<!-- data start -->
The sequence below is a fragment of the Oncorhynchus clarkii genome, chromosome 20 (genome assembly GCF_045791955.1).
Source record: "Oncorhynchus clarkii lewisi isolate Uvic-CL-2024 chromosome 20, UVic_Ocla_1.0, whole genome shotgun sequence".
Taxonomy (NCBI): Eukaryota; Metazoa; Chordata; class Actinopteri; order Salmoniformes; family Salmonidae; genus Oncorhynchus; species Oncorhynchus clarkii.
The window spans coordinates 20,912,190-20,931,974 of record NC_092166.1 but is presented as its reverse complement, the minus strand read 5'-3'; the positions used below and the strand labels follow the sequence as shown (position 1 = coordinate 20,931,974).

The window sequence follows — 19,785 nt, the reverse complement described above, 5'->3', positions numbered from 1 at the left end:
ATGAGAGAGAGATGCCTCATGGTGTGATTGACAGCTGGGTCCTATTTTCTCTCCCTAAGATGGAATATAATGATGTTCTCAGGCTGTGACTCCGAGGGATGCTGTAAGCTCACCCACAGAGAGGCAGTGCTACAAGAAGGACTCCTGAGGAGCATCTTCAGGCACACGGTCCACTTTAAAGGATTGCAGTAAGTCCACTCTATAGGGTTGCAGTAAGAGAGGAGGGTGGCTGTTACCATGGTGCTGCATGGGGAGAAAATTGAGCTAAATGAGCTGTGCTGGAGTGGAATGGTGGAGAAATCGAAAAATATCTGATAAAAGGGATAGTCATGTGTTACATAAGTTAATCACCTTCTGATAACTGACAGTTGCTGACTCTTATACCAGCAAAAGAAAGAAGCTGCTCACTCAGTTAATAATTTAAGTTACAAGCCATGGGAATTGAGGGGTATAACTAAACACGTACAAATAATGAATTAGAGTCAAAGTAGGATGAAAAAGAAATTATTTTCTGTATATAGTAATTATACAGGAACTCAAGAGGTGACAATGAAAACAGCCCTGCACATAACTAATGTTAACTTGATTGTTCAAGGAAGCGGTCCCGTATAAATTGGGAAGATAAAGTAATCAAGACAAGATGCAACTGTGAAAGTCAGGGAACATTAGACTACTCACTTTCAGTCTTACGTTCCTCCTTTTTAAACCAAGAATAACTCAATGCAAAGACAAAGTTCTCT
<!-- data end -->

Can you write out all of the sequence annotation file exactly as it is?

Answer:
The sequence below is a fragment of the Oncorhynchus clarkii genome, chromosome 20 (genome assembly GCF_045791955.1).
Source record: "Oncorhynchus clarkii lewisi isolate Uvic-CL-2024 chromosome 20, UVic_Ocla_1.0, whole genome shotgun sequence".
Taxonomy (NCBI): Eukaryota; Metazoa; Chordata; class Actinopteri; order Salmoniformes; family Salmonidae; genus Oncorhynchus; species Oncorhynchus clarkii.
The window spans coordinates 20,912,190-20,931,974 of record NC_092166.1 but is presented as its reverse complement, the minus strand read 5'-3'; the positions used below and the strand labels follow the sequence as shown (position 1 = coordinate 20,931,974).

The window sequence follows — 19,785 nt, the reverse complement described above, 5'->3', positions numbered from 1 at the left end:
ATGAGAGAGAGATGCCTCATGGTGTGATTGACAGCTGGGTCCTATTTTCTCTCCCTAAGATGGAATATAATGATGTTCTCAGGCTGTGACTCCGAGGGATGCTGTAAGCTCACCCACAGAGAGGCAGTGCTACAAGAAGGACTCCTGAGGAGCATCTTCAGGCACACGGTCCACTTTAAAGGATTGCAGTAAGTCCACTCTATAGGGTTGCAGTAAGAGAGGAGGGTGGCTGTTACCATGGTGCTGCATGGGGAGAAAATTGAGCTAAATGAGCTGTGCTGGAGTGGAATGGTGGAGAAATCGAAAAATATCTGATAAAAGGGATAGTCATGTGTTACATAAGTTAATCACCTTCTGATAACTGACAGTTGCTGACTCTTATACCAGCAAAAGAAAGAAGCTGCTCACTCAGTTAATAATTTAAGTTACAAGCCATGGGAATTGAGGGGTATAACTAAACACGTACAAATAATGAATTAGAGTCAAAGTAGGATGAAAAAGAAATTATTTTCTGTATATAGTAATTATACAGGAACTCAAGAGGTGACAATGAAAACAGCCCTGCACATAACTAATGTTAACTTGATTGTTCAAGGAAGCGGTCCCGTATAAATTGGGAAGATAAAGTAATCAAGACAAGATGCAACTGTGAAAGTCAGGGAACATTAGACTACTCACTTTCAGTCTTACGTTCCTCCTTTTTAAACCAAGAATAACTCAATGCAAAGACAAAGTTCTCT